Politics, diplomacy and commerce

This posting is the fourth in the series on themes that will be addressed at a conference held in St. Andrews on June 16 and 17 this year.   The relationship between Scotland and Flanders in the medieval period had many dimensions: political, diplomatic and commercial. One important figure who helped shape this relationship was Philip d’Alsace. He was Count of Flanders in the second half of the 12th century and is the subject of a paper prepared by Alexander Stevenson.  The relationship was not always harmonious, however, as evidenced by Amy Eberlin’s account of shifts in Scotland’s staple port  between Bruges (in Flanders)  and Middelburg (in Zeeland) in the 15th century.  The role that individuals played in oiling the trading relationship between Scotland and Flanders is highlighted in Lauran Toorian’s research on Jan Moffet who was appointed Conservator of the Scottish Privileges— the Scottish government’s representative in the Netherlands—and who lived for part of his career in Bergen op Zoom near Antwerp.   

 Session overview 

Philip d’Alsace, Count of Flanders and the first Franco-Scottish Alliance

Count Philip d’Alsace, who ruled from 1157 to 1191, was the most powerful and influential ruler of Flanders before the county was absorbed by the Valois dukes of Burgundy in the late fourteenth century. His rule extended from across most of what is now the province of Zeeland in the Netherlands to within 25 miles of Paris. His policies transformed the county and greatly increased Flemish trade. He was also renowned for his martial prowess and diplomacy: admired and trusted by King Louis VII of France, King Henry II of England and his sons, and by Thomas Becket, all of whom turned to him at different times for support. Though almost unremarked by modern historians, his fame and influence were such that he was a driving force possibly the driving force behind a war in France and England that nearly dethroned King Henry II. Scotland was drawn into the war, with momentous consequences for all.  Alexander Stevenson.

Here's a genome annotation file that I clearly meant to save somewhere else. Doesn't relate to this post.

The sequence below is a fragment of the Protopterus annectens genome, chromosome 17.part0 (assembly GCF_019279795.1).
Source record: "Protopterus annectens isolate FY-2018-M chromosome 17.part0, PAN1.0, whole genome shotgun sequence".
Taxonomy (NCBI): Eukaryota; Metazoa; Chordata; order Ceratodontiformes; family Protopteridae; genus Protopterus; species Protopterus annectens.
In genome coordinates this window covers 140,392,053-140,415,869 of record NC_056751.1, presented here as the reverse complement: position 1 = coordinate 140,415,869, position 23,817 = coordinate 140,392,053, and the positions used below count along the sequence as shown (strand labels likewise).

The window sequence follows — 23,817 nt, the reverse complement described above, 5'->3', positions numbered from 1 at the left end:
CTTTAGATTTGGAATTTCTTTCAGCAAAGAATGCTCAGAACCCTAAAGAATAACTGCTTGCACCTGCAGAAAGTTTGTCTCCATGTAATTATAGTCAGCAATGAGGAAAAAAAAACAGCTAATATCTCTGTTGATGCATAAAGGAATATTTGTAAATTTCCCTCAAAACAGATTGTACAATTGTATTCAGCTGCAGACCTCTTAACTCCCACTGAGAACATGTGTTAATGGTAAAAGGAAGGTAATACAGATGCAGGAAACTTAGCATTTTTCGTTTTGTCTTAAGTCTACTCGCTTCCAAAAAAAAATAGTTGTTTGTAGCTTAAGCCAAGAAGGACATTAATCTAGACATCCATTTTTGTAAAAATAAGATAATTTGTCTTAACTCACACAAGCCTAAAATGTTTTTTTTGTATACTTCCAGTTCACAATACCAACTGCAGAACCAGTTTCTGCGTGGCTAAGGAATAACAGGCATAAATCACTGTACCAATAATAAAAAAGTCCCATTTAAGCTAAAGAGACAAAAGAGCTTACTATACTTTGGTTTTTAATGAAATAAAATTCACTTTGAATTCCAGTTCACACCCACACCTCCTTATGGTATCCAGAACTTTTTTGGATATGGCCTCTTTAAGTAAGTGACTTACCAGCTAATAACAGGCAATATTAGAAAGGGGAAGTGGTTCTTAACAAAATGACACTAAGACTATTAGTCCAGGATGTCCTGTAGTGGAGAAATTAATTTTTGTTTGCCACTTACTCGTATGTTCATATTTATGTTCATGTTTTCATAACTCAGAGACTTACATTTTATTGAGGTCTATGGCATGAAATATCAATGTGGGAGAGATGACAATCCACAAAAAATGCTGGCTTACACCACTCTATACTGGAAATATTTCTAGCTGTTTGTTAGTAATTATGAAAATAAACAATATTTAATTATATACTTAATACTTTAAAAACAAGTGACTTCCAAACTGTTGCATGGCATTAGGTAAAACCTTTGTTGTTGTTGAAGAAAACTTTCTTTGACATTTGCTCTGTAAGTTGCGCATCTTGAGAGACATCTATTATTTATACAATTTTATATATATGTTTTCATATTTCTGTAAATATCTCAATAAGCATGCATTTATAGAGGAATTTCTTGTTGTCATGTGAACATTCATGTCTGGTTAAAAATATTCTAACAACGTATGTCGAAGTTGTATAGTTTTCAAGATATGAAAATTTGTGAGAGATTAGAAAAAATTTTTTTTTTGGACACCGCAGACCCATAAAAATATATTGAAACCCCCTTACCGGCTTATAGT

The Flemish dimension of fifteenth century Scottish politics

The 1347 general council act that expelled Flemings from Scotland gave an overly simplistic reason for its creation: a similar expulsion of Scots from Flanders. The true reasons for the implementation of an act exiling the merchants of a major trading partner were far more nuanced. The political context of 1346, particularly the English defeat of the French at the battle of Crécy and the Scots at the battle of Neville’s Cross, and capture of David II on the battlefield, was a significant factor in the creation of this economic protectionist policy. In 1425, James I instituted a similar economic policy, transferring the Scottish staple to Middelburg (in Zeeland) and threatening the forfeiture of any Scottish merchant who passed through Flanders. This paper will argue that James I made these economic moves as a result of the political environment of early fifteenth century Scotland and the precedent of the 1347 expulsion of Flemings from Scotland. In looking at a solely economic picture of these events, we underestimate the importance of politics, domestic and international, on the trade relationship between Scotland and Flanders in the fifteenth century. Amy Eberlin.